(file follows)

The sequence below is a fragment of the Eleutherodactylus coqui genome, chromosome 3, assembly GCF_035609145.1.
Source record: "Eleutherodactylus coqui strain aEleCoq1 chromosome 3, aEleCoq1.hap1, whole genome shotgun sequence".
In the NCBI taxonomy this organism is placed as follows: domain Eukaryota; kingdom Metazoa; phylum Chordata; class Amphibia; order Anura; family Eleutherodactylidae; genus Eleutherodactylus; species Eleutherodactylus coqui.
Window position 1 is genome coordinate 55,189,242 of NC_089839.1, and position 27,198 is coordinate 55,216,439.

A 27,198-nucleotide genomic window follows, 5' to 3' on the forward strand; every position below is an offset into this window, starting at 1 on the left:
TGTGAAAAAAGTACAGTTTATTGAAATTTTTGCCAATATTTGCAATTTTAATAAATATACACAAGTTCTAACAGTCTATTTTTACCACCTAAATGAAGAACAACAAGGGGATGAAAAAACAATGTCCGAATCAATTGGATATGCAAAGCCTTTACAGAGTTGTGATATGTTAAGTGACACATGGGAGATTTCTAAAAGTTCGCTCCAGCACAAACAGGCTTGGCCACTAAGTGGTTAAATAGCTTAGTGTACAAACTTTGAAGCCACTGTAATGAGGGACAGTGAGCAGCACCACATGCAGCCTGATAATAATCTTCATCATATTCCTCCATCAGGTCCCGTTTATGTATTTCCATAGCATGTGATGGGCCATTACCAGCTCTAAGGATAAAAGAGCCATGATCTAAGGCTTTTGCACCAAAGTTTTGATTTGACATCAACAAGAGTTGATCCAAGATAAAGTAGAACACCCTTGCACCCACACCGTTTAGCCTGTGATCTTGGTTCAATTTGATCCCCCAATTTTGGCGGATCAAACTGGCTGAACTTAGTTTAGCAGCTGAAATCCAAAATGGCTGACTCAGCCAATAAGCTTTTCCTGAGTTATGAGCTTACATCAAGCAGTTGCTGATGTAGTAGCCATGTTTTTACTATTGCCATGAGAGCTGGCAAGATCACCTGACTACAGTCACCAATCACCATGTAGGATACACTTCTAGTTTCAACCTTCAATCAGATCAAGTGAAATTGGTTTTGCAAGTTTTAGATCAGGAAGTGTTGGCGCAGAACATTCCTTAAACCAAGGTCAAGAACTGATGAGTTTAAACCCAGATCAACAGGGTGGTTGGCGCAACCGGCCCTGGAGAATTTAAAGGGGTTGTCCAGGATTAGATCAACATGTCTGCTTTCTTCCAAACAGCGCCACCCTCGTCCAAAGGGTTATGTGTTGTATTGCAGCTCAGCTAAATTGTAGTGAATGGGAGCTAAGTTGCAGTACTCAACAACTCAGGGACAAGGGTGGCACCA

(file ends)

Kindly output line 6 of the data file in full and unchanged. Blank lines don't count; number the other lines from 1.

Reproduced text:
TGTGAAAAAAGTACAGTTTATTGAAATTTTTGCCAATATTTGCAATTTTAATAAATATACACAAGTTCTAACAGTCTATTTTTACCACCTAAATGAAGAACAACAAGGGGATGAAAAAACAATGTCCGAATCAATTGGATATGCAAAGCCTTTACAGAGTTGTGATATGTTAAGTGACACATGGGAGATTTCTAAAAGTTCGCTCCAGCACAAACAGGCTTGGCCACTAAGTGGTTAAATAGCTTAGTGTACAAACTTTGAAGCCACTGTAATGAGGGACAGTGAGCAGCACCACATGCAGCCTGATAATAATCTTCATCATATTCCTCCATCAGGTCCCGTTTATGTATTTCCATAGCATGTGATGGGCCATTACCAGCTCTAAGGATAAAAGAGCCATGATCTAAGGCTTTTGCACCAAAGTTTTGATTTGACATCAACAAGAGTTGATCCAAGATAAAGTAGAACACCCTTGCACCCACACCGTTTAGCCTGTGATCTTGGTTCAATTTGATCCCCCAATTTTGGCGGATCAAACTGGCTGAACTTAGTTTAGCAGCTGAAATCCAAAATGGCTGACTCAGCCAATAAGCTTTTCCTGAGTTATGAGCTTACATCAAGCAGTTGCTGATGTAGTAGCCATGTTTTTACTATTGCCATGAGAGCTGGCAAGATCACCTGACTACAGTCACCAATCACCATGTAGGATACACTTCTAGTTTCAACCTTCAATCAGATCAAGTGAAATTGGTTTTGCAAGTTTTAGATCAGGAAGTGTTGGCGCAGAACATTCCTTAAACCAAGGTCAAGAACTGATGAGTTTAAACCCAGATCAACAGGGTGGTTGGCGCAACCGGCCCTGGAGAATTTAAAGGGGTTGTCCAGGATTAGATCAACATGTCTGCTTTCTTCCAAACAGCGCCACCCTCGTCCAAAGGGTTATGTGTTGTATTGCAGCTCAGCTAAATTGTAGTGAATGGGAGCTAAGTTGCAGTACTCAACAACTCAGGGACAAGGGTGGCACCA